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Reports of 13 cases of trafficking of minors made last year

Of the alleged victims, eight were said to have been trafficked for sexual exploitation.

Image: Steve Helber/AP/Press Association Images

THIRTEEN CHILDREN UNDER the age of 18 were victims of alleged human trafficking last year.

New data released by the Department of Justice’s Anti-Human Trafficking Unit shows that eight minors were reportedly subjected to sexual exploitation as a result of human trafficking offences. Another four reported labour exploitation, while one was placed in the “uncategorised exploitation” bracket.

Of those who were sexually exploited, six were girls and two were boys. Six of the 8 children allegedly trafficked for the purpose of sexual exploitation were Irish, while one was West African.

During 2011, there were a total of 53 cases of alleged trafficking – involving 57 possible victims – reported to the Gardaí.

The vast majority of the victims were female but nine were male.

Of those 57 encountered by the Gardaí, 37 were alleged victims of sexual exploitation (34 female and 3 male), 13 were alleged victims of labour exploitation (9 female, 4 male), while two were allegedly subjected to both (1 female, 1 male). The alleged crimes against the other five were placed in the “uncategorised exploitation” bracket.

Over half of the victims reported to the Gardaí were asylum seekers, nine were citizens of EU member states and six were Irish citizens.

The majority of victims were from Africa with 23 originally from West Africa and six others from the south, east and north of the continent.

Six of the alleged victims were from Ireland. All six were underage.

Another nine were born elsewhere in the European Union. Two people reported to the Gardaí as possible victims were from non-EU European countries.

Another eight victims were originally from Asia with just three hailing from Latin America.

Of the 53 investigations initiated in 2011, just one has resulted in a conviction relating to trafficking in human beings but three more files have been sent to the DPP and four are before the courts. Thirty-two probes are ongoing. Six have been stopped on the basis of insufficient evidence, while one complaint has been withdrawn.

Court cases and convictions in 2011

Altogether, seven cases came before the courts in 2011. One woman faces trial accused of trafficking into the State and controlling prostitution and brothel keeping. Two others have been remanded for sentencing after pleading guilty to charges related to sexual assault and the sexual exploitation of a minor, as well as the possession of child pornography.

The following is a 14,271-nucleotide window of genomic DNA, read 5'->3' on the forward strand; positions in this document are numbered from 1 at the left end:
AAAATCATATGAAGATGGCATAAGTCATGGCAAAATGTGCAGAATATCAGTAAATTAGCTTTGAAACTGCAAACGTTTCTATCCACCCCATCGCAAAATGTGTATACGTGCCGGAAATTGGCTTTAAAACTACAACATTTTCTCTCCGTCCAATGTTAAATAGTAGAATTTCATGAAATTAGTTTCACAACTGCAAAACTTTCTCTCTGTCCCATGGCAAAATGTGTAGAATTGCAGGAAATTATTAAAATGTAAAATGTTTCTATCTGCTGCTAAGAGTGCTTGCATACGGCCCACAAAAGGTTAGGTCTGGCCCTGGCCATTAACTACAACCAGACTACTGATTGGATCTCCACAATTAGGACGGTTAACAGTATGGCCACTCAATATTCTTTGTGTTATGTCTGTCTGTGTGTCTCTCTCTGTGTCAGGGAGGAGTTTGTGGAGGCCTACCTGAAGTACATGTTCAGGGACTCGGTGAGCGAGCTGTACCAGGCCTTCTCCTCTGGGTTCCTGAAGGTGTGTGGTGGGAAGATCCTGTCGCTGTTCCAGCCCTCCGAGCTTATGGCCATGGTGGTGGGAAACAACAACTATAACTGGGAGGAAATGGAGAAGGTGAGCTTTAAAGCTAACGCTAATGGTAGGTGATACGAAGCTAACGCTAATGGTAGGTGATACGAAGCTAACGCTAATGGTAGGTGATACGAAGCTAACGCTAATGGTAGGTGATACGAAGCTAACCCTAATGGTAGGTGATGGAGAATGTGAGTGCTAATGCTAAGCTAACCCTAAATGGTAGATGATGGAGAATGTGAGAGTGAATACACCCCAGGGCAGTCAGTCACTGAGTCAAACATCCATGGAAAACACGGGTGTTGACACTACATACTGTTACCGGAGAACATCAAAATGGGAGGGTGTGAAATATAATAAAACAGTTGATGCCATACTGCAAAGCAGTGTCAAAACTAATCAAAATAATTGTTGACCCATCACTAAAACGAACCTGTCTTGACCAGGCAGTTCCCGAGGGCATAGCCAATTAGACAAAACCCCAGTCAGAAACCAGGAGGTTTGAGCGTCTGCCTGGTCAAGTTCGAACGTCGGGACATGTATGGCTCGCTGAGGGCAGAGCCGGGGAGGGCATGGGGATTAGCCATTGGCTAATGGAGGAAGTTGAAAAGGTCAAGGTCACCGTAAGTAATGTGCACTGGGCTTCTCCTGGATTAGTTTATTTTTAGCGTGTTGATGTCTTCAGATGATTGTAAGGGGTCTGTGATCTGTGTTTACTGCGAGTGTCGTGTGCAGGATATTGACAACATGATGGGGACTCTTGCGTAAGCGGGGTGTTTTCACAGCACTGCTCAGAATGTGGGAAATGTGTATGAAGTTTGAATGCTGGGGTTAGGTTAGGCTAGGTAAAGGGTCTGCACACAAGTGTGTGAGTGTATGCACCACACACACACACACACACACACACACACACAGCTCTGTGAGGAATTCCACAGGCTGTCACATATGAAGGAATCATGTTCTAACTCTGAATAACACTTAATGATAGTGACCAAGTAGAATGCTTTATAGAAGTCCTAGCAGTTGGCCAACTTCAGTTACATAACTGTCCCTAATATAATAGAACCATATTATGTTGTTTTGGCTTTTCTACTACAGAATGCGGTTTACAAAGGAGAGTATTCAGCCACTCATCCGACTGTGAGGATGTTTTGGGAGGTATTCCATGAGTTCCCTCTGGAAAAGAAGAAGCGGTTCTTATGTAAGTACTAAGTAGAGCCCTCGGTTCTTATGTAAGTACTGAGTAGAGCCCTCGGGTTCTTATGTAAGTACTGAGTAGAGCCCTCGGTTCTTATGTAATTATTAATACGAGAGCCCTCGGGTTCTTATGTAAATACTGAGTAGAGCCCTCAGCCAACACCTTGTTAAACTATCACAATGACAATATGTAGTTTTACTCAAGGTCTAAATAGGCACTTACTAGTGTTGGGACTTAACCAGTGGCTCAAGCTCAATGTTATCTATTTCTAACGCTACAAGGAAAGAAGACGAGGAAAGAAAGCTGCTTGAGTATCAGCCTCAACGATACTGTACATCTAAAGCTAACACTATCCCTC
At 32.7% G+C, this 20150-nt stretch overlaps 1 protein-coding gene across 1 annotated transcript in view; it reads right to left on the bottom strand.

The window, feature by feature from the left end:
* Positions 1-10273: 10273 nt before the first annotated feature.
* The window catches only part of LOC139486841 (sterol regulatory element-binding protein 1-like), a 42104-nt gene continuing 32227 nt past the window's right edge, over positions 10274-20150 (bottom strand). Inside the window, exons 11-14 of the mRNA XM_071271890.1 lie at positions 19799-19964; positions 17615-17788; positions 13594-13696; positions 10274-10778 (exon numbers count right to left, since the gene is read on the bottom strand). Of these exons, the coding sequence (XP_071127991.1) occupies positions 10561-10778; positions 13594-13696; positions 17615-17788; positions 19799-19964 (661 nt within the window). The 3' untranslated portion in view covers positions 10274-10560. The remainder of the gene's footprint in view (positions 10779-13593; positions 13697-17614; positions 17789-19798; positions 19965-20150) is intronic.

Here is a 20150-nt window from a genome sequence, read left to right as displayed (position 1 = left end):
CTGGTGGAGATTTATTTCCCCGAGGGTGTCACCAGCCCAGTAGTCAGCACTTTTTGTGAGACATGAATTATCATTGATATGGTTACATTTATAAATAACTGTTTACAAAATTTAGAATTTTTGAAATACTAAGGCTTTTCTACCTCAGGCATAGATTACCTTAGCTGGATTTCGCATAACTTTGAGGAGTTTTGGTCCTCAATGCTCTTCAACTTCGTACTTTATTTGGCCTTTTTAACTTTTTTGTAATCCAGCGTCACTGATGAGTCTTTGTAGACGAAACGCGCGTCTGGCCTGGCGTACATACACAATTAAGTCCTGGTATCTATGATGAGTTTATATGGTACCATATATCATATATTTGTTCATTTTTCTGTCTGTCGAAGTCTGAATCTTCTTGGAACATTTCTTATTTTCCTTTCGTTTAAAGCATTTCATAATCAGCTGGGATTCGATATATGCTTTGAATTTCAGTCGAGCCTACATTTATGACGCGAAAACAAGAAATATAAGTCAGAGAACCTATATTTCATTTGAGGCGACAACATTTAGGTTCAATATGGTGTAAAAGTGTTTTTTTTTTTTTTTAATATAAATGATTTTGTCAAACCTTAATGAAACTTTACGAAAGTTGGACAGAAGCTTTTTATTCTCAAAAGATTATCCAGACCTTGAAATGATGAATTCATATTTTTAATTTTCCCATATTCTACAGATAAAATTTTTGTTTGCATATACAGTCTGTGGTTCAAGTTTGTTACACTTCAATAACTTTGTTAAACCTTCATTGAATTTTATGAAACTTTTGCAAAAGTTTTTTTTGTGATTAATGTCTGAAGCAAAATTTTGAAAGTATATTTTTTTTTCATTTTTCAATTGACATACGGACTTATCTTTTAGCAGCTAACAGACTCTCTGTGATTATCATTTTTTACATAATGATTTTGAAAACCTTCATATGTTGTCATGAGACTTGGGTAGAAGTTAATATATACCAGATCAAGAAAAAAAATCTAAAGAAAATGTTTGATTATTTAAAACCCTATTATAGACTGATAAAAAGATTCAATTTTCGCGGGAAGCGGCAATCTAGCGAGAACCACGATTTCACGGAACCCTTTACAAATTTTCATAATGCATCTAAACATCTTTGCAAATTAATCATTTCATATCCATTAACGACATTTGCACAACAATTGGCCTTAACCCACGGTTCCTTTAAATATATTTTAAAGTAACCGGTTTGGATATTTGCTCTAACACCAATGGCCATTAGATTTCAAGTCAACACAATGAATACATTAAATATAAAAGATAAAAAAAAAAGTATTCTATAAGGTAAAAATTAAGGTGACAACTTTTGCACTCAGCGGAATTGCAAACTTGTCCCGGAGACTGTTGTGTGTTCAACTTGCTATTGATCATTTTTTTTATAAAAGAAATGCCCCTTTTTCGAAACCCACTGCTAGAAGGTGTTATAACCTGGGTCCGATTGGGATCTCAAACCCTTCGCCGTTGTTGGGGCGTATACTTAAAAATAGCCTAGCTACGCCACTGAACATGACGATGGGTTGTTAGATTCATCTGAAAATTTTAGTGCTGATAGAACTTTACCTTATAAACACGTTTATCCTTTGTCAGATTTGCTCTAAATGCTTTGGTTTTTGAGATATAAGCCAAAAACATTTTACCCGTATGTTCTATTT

A man is currently in customer awaiting sentence for the attempted kidnapping for the purposes of sexual exploitation of a minor, while another is waiting on a trial on charges of recruitment by deception and the sexual exploitation of a minor.

In 2011, four convictions were secured in regard to offences relating to the trafficking of human beings.  In one of these cases, the accused was an adult female who controlled and sexually exploited a minor for the purposes of prostitution. She pleaded guilty and was sentenced to four years imprisonment with the final two years suspended. Separately, a man who groomed, controlled and exploited the vulnerability of two minors by requesting naked pictures from them over a mobile phone in exchange for phone credit was convicted of an offence under Section 3(2) of the Child Trafficking & Pornography Act and fined €100.

Another conviction and three year sentence was obtained against a man who sexually exploited a minor. In the fourth case, an adult male who trafficked undocumented persons into Ireland and then sexually exploited them by way of prostitution was sentenced to 30 months in prison with the final fifteen months suspended on condition that he leaves the State on his release and does not return for ten years.

Ruhama, a support group for women affected by prostitution, said the report shows that the problem of human trafficking continues to grow in Ireland.

The group said it was concerned that just one of the victims was granted protection from deportation to have a rest, reflection and recovery period.

“The majority are within the asylum process & denied access to the administrative arrangements which helps recovery,” the organisation said, calling for a change that would allow victims to avail of such protection processes.

Download the full report here>

New figures show increase in sexual offences and robberies>

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